8. #8
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    Congrats!

    As far as US embassy help goes, you will only get assistance if your primary residence is in the US. Your littl'un will be considered a Kiwi unless he or she moves to the US and establishes residence there.

  9. #9
    Join Date
    Oct 2005
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    Quote Originally Posted by denalipop View Post
    Thanks for the info!

    So when I talk to the consulate, do I need to consider them an "interested party", in the sense that their protocol might push me toward getting citizenship, so that the US can get the taxes later on?
    I am not sure if their only motivation is purely tax based, but they do want you to obtain citizenship for the child as soon as possible after birth even though you can do it up to the age of 18. I would consider them an "interested party."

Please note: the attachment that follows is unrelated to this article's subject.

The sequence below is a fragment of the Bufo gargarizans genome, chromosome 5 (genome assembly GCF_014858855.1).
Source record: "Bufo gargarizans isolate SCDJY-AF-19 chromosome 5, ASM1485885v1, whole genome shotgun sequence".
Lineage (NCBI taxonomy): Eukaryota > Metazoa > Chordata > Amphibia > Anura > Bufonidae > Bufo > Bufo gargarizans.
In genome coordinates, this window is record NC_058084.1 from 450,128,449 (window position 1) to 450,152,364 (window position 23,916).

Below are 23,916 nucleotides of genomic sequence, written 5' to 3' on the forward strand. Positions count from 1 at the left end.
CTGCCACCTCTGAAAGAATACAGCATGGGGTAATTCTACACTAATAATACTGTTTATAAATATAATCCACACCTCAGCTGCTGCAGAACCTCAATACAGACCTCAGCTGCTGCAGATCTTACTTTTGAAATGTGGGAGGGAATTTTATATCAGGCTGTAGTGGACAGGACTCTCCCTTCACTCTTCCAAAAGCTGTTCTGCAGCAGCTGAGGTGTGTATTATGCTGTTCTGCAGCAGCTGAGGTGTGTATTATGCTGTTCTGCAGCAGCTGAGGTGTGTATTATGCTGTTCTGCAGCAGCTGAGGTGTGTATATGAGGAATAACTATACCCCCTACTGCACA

http://www.travel.state.gov/law/fami...birth_593.html

    As an American myself, I cannot see any real benefit to getting citizenship for your child at this moment do to the potential tax obligations it will incur for your child later in life. You have until they are 18 to do it so there is really no rush in my opinion.

  10. #10
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    I'm doing this in October.
    The consulate will email you the forms you need for passport/SSN (which either need to be filed in person in Auckland or at an outreach appointment, or signed in front of a Justice of the Peace), but you can basically just email the consulate for information to report the birth.
    http://newzealand.usembassy.gov/birth_abroad.html

    Someone told me (or I read somewhere) that if your child is eligible to be a citizen and they travel to the US NOT on a US passport that their citizenship becomes forfeit.
    Considering all the other ridiculous things the US does to it's expats I wouldn't be surprised if it was true. I don't think it's true (though as I said, wouldn't be surprised if it was), but I did find some stuff stating that if they don't travel to the US on a US passport other paperwork has to be filled out so maybe that's the basis of that.